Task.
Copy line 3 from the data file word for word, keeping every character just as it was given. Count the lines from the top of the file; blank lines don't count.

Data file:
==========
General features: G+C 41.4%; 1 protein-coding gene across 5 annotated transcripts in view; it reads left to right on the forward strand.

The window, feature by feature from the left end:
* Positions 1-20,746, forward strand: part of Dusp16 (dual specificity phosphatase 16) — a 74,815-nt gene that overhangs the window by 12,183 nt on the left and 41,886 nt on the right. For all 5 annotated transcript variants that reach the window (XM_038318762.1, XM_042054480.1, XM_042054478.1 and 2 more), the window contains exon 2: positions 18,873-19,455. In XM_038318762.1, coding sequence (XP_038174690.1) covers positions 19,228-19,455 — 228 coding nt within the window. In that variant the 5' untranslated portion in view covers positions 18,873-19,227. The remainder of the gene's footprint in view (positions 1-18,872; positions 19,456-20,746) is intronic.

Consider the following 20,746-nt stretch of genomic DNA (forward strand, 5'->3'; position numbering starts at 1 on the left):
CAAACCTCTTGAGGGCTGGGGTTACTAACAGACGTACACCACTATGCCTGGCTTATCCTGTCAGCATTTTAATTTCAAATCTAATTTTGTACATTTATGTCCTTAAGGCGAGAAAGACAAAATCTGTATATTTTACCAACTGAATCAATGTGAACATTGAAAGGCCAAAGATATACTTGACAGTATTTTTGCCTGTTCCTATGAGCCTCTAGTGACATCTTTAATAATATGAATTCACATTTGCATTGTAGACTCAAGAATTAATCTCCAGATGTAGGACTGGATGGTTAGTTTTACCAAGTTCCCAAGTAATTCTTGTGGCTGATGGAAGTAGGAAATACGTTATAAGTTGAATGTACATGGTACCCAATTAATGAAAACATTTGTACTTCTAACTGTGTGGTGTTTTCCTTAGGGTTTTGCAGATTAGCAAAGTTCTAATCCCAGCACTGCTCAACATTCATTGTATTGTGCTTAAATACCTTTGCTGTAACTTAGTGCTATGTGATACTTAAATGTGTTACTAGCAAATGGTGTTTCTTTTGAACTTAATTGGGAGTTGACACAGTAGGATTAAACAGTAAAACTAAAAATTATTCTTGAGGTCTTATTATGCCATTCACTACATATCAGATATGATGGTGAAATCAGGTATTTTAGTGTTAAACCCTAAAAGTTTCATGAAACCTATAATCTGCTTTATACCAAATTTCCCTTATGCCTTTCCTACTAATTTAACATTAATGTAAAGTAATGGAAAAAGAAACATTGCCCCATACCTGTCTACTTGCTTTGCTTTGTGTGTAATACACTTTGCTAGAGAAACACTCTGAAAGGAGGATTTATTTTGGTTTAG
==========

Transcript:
* Positions 1-20,746, forward strand: part of Dusp16 (dual specificity phosphatase 16) — a 74,815-nt gene that overhangs the window by 12,183 nt on the left and 41,886 nt on the right. For all 5 annotated transcript variants that reach the window (XM_038318762.1, XM_042054480.1, XM_042054478.1 and 2 more), the window contains exon 2: positions 18,873-19,455. In XM_038318762.1, coding sequence (XP_038174690.1) covers positions 19,228-19,455 — 228 coding nt within the window. In that variant the 5' untranslated portion in view covers positions 18,873-19,227. The remainder of the gene's footprint in view (positions 1-18,872; positions 19,456-20,746) is intronic.